In 1998 workers set out to build a control center for the Rome-Genoa train line at San Rossore. Within a few months after breaking ground a dozen or so shipwrecks were discovered. After a while an official state-funded excavation identified even more ships, one of them located under the train tracks that’s unlikely to see the light of day.
21 years later the 8000 artifacts from the excavation at Portus Pisanus, the ancient port of Pisa, along with seven Roman-era ships dating from the 3rd century BC to the 7th century AD are on display at the Historical Ships Museum inside the Arsenali Medicei in Pisa. They’ve done a fine job of arranging things so you might better understand the era and the merchant ships that plied the Mediterranean with trading goods and people.
Even the space is interesting. The Arsenali Medicei was built by Cosimo I as a shipyard for building ships for the Tuscan fleet and has been restored for the museum.
If you follow the itinerary you’ll learn of the history of Pisa from prehistoric times to the age of the vessels you’ll later see. Then you’ll find out about life of the mariners who made it all work, the cargo the ships would carry right down to the good luck charms the sailors carried. I don’t want to spoil things for you, but one of those charms was a roughly fashioned clay dog penis. Good luck with that.
The life of folks traveling as passengers during those good old days didn’t seem all that much fun, either. The ships were mainly merchant ships, but they’d take passengers if there was a demand. Economy class meant you could have a square meter of space but you’d have to bring everything else with you including food (some brought a tent to sleep on the deck). You could evidently cook your food in the ship’s facilities, a reproduction of which is shown below.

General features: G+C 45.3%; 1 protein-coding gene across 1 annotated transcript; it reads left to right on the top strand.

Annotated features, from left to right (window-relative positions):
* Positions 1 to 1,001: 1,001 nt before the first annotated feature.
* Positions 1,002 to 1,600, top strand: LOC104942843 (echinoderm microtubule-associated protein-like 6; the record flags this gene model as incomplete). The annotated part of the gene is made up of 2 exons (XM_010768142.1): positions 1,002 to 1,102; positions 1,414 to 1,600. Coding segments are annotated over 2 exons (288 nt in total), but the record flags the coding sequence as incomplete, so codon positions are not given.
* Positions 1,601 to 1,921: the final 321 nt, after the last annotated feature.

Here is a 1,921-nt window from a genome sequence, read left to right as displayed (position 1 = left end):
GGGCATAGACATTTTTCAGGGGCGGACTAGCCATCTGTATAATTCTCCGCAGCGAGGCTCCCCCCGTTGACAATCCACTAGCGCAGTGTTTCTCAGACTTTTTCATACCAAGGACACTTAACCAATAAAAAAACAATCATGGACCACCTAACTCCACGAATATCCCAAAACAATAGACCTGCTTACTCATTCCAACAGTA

There were no passenger ships per say in first century Rome. No luxury cruise lines or anything similar. People willing to travel by ship had to board a merchant ship. They would first have to find a ship, it could be almost any kind of ship and then they would have to get the captain’s approval. The price would also be negotiated with the captain. Most of the times passengers would bring their own food supplies, covers, mattresses, even a tent and sleep on deck! Sometimes there would be hundreds of people on the deck. There were no restaurants or any of the luxuries of today’s ships but passengers could use the ship’s facilities to cook their meals. People would often play games, gamble, read or just drink wine.~ Roman ships and navigation in ancient Rome
Some ships caught on and started to build a couple of cabins so that the rich could have their passage in relative comfort.
Here’s how the hold looked with its valuable cargo:
Lots of lost cargo has succored to the sea, destined to become part of the evolving ecosystem, for better or worse.
But of course what you expect to see are the remains of the shipwrecks, the skeletons of these ancient ships until recently caught in oxygen-free muck, preserving them. Getting them to stay together in the light of day to the state you find in the picture isn’t a simple task.
How to Visit Pisa’s Historical Ships Museum
The museum has a prime spot on the banks of the Arno near the railroad tracks on the western boundary of the historic center; Google maps marks it as “Arsenali Medicei Pisa”. The address is Arsenali Medicei Pisa, Lungarno Ranieri Simonelli, Pisa, PI, Italia.
Finding the official site on the web is a bit of a problem because of all the “official” names of the museum, which range from Historical Ships Museum in Pisa, Pisa Roman Ship Museum, to the Italian le Navi Antiche di Pisa, which happens to be the name of the Official Site, available in English and very helpful for finding information on special exhibits, events and opening hours.
Roman ports has an interesting article on The lost harbour of Pisa
To learn more in general about Roman ships of the era, see the helpful: Roman ships and navigation in ancient Rome
Recommended Restaurant – We had a great meal at Hostaria Le Repubbliche Marinare Pisa across the Arno on Vicolo del Ricciardi 8.
Also see: Pisa: Where to Eat and Stay
Enjoy your trip to the Roman/Historical Ship Museum.